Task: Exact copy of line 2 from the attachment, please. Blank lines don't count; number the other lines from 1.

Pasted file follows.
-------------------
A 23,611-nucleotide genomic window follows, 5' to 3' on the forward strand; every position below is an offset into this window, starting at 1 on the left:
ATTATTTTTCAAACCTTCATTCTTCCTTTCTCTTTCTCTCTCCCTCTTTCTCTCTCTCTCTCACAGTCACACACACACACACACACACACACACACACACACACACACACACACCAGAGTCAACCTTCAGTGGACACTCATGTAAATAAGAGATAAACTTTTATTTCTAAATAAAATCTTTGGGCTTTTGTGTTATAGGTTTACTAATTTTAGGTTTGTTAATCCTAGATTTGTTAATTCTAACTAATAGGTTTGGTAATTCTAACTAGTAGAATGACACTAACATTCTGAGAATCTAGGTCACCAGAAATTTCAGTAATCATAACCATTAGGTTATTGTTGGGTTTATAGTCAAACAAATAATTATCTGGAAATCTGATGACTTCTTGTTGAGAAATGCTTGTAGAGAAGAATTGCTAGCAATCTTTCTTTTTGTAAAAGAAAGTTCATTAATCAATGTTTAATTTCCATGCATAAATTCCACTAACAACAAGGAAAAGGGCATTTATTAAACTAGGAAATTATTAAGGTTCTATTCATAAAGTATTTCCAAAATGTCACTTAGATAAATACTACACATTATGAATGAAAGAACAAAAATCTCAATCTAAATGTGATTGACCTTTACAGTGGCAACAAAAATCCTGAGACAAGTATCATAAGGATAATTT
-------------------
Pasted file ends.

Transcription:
ATTATTTTTCAAACCTTCATTCTTCCTTTCTCTTTCTCTCTCCCTCTTTCTCTCTCTCTCTCACAGTCACACACACACACACACACACACACACACACACACACACACACACACCAGAGTCAACCTTCAGTGGACACTCATGTAAATAAGAGATAAACTTTTATTTCTAAATAAAATCTTTGGGCTTTTGTGTTATAGGTTTACTAATTTTAGGTTTGTTAATCCTAGATTTGTTAATTCTAACTAATAGGTTTGGTAATTCTAACTAGTAGAATGACACTAACATTCTGAGAATCTAGGTCACCAGAAATTTCAGTAATCATAACCATTAGGTTATTGTTGGGTTTATAGTCAAACAAATAATTATCTGGAAATCTGATGACTTCTTGTTGAGAAATGCTTGTAGAGAAGAATTGCTAGCAATCTTTCTTTTTGTAAAAGAAAGTTCATTAATCAATGTTTAATTTCCATGCATAAATTCCACTAACAACAAGGAAAAGGGCATTTATTAAACTAGGAAATTATTAAGGTTCTATTCATAAAGTATTTCCAAAATGTCACTTAGATAAATACTACACATTATGAATGAAAGAACAAAAATCTCAATCTAAATGTGATTGACCTTTACAGTGGCAACAAAAATCCTGAGACAAGTATCATAAGGATAATTT